The role of quantitative bacteriology on burn wound management


  • Ravikumar Gopalakrishnan Department of Plastic Surgery, Thanjavur Medical College, Thanjavur, Tamilnadu
  • Subbulakshmi Rajendran Department of Microbiology, Thanjavur Medical College, Thanjavur, Tamilnadu
  • Naveen Prasad G. Ravikumar Department of Multidisciplinary research unit, Thanjavur Medical College, Thanjavur, Tamilnadu
  • Sugapradha G. Ravikumar Department of Multidisciplinary research unit, Thanjavur Medical College, Thanjavur, Tamilnadu



Burns, Quantitative bacteriology, Sepsis, Mortality


Background:Severe burn wound infection and sepsis is associated with high mortality. Early diagnosis of infection or sepsis is of utmost importance on burn wound management.  Evaluation of the burn wound by a surface swabbing has been the principle method in most of the institutions. This study emphasizes a method of quantitative bacterial count by a tissue biopsy technique for a more accurate way of assessing the burn wounds. Surface swabbing gives surface colonization while a count of 105 CFU/gm. of tissue in the quantitative assay predicts sepsis, skin graft survival and burn wound healing.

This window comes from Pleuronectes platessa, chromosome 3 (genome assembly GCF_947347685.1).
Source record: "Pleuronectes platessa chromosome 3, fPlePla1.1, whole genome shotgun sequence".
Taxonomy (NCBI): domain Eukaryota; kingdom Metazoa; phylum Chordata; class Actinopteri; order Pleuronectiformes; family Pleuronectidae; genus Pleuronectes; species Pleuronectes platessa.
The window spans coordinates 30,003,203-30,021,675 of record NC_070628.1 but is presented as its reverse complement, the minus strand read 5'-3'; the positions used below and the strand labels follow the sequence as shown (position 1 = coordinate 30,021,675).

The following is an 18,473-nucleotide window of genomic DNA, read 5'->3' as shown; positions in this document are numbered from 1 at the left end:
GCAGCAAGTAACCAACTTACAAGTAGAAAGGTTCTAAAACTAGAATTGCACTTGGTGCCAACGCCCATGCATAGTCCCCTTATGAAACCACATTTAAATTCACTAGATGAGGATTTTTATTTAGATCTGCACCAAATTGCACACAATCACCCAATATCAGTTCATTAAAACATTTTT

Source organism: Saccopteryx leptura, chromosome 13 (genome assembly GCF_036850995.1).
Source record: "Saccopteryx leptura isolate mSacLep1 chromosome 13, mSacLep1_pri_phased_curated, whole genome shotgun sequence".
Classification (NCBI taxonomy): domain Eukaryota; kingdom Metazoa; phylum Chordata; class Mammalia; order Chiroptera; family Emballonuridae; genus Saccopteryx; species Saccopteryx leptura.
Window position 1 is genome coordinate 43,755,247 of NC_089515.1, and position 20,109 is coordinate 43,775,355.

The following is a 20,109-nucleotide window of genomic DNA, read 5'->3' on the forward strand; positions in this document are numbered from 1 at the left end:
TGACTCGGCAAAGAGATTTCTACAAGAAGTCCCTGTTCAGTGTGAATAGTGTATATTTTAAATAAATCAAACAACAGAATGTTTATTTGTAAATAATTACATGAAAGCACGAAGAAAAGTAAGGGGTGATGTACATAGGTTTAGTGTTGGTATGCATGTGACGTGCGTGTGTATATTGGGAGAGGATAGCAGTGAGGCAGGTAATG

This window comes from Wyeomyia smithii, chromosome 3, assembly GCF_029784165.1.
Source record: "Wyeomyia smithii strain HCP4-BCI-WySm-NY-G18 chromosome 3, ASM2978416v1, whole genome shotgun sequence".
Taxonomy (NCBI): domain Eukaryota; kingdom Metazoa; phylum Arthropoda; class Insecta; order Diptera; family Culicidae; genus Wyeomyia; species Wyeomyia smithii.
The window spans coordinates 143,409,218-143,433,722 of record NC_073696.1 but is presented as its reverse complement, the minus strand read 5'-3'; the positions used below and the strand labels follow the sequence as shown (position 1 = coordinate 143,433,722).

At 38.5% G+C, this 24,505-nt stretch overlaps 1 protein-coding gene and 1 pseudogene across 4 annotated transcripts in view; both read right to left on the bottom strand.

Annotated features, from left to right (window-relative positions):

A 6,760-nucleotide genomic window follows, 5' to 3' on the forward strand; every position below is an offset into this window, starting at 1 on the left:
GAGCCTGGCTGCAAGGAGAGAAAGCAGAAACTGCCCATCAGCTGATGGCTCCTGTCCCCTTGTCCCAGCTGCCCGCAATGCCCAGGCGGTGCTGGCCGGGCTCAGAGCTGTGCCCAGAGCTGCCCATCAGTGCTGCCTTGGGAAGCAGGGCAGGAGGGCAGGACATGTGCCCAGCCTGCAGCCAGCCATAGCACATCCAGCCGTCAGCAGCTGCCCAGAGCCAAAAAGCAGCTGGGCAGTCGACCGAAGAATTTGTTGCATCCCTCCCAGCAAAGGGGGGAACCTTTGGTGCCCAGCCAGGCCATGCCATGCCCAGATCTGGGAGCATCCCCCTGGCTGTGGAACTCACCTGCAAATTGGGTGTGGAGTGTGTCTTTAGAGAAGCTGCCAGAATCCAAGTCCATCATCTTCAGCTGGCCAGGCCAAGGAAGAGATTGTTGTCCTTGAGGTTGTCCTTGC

Methods: 83 surface swabs and 246 tissue biopsy specimens were collected from a total number of 83 patients. Tissue biopsy was taken, weighed and homogenized in a lab blender stomacher 80. Four fold dilutions of the homogenate were made. Then they were inoculated in MacConkey and blood agar plates and colonies were counted.                                                    Statistical analysis used: SPSS version.

Results:Out of 83 patients, 54.22% were females and 45.78% were males. The most common age group affected was 16-30 years (51.81%) and 31.33% acquired 10-20% TBSA burns. Bacterial counts of <105 yielded a graft take of 95-100%, while graft loss occurred with bacterial counts of >105.

Conclusions:Mortality due to acute burn infections is about 5%. Quantitative bacteriology by the above method is simple and provides an exact bacterial count and reliable data in predicting burn wound sepsis. This should be employed in all centres to reduce burn related deaths due to sepsis.






Original Research Articles